LONGUEUIL, Que. — As David Saint-Jacques blasted off into space Monday, retired astronaut Robert Thirsk clinically explained the process to a packed crowd of Canadian Space Agency staff and guests.
It was only after the spacecraft safely entered orbit about nine minutes later, drawing the first applause from an audience watching a live NASA feed, that Thirsk admitted to some pre-launch jitters about the Canadian astronaut’s mission.
His former colleague was on the first manned launch since a rocket failure forced a Soyuz capsule carrying two astronauts to abort and make an emergency landing in October. Russia briefly suspended launches to investigate before giving the mission the all-clear Nov. 1.
“I think I was more anxious today than on a typical Soyuz launch because of the launch abort in October,” Thirsk, the first Canadian to fly aboard a Soyuz capsule, said in an interview.
“But I do trust the Russian colleagues … and they made the right decisions. And we saw today, complete success.”
As Saint-Jacques became just the ninth Canadian to head into space, people across the country connected with the Canadian Space Agency to watch Saint-Jacques’ historic flight.
Former astronaut Dave Williams took part in a launch party at the Ontario Science Centre in Toronto, while in Halifax, Mi’kmaq students, educators, and families gathered at the Discovery Centre to watch. Saint-Jacques holds a special place in the community: He has adopted the Mi’kmaq name, Tapit, and he is carrying into space what the Mi’kmaq describe as spiritual gifts.
By the end of his 6 1/2-month space mission, Saint-Jacques, 48, will have set a record for longest space trip for a Canadian — a record currently held by Thirsk.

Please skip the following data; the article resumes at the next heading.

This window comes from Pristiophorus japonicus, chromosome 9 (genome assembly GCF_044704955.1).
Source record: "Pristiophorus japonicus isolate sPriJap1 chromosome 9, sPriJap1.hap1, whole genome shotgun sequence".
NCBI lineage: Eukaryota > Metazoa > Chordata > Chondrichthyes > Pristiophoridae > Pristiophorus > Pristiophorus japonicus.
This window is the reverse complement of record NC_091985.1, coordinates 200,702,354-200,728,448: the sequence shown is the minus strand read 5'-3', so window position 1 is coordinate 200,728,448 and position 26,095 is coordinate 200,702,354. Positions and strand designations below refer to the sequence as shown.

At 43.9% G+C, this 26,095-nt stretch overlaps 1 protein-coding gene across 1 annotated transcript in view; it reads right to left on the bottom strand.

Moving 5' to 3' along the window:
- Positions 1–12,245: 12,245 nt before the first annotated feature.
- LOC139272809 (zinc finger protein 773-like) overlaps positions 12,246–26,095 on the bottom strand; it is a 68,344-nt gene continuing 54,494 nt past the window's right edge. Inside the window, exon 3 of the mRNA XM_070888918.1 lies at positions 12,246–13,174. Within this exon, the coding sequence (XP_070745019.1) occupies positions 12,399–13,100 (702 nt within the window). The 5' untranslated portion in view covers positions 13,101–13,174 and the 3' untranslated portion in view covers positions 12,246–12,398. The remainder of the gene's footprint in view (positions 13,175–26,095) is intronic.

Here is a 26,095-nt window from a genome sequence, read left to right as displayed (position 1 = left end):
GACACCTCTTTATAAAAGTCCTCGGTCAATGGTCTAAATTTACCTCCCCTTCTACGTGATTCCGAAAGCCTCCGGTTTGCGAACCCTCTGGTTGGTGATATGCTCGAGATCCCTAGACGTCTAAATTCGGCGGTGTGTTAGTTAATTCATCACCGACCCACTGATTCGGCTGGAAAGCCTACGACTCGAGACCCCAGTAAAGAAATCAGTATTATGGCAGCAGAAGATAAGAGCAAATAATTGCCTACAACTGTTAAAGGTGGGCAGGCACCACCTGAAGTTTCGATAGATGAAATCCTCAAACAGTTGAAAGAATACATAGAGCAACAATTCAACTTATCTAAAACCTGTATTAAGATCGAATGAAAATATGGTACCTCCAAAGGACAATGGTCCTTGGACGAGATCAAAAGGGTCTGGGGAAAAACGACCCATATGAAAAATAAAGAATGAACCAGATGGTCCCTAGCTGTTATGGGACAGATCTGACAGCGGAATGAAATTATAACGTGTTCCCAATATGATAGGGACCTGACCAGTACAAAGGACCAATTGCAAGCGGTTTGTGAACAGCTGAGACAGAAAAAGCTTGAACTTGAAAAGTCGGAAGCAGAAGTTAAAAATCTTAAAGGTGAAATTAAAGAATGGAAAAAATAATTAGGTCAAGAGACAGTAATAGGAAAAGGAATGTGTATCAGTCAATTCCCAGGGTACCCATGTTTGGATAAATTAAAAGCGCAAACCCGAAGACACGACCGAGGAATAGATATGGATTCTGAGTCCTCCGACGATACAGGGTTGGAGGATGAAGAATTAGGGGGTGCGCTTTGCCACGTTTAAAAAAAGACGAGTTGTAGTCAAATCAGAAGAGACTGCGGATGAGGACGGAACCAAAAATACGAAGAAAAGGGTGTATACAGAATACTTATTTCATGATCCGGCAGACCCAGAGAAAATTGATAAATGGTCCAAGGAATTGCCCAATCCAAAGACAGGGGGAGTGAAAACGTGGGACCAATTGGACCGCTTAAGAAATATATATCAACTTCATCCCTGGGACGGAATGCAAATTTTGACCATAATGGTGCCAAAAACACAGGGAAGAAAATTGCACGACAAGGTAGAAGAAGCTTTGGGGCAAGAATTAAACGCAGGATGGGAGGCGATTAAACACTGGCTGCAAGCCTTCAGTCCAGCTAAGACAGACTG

But he won’t have much time to dwell on that feat. Aboard the station, Saint-Jacques will be conducting a number of science experiments, including research on the provision of remote medical care and on the effects of microgravity on the body.
Thirsk is no stranger to long-duration space flight. He embarked on his own six-month trip to the space station in 2009, just a few weeks after Saint-Jacques joined the astronaut corps, and he has spent more time in space than any other Canadian, with 206 days under his belt.
Thirsk, 65, said he advised Saint-Jacques not to forget to take some time for himself.
“What he’s doing right now is incredible — very few people have ever done it. So take time to stop and think about what you’re doing for Canada, for humanity,” Thirsk said. “Look out the window, without a camera, just look down at the planet and think about what the big picture is.”
One of Canada’s newest astronauts, Jenni Sidey-Gibbons, grinned broadly as the rocket carrying Saint-Jacques launched. She later said she was caught off guard by her own reaction watching her colleague fulfil a lifelong dream.
“I know that it’s something that means a lot to him and his family and the team that got him there,” she said.
But Sidey-Gibbons, selected for the space program in 2017, is excited about the prospect for what the future of exploration may hold — moving beyond the lower-Earth orbit and into deep space missions.
“Space is changing so quickly and my hope is Canada’s as much a participant as it has ever been in international programs moving forward,” she said. “We don’t know where we’re going to go or what we’re going to find, but it’s going to be interesting.”
Sidhartha Banerjee, The Canadian Press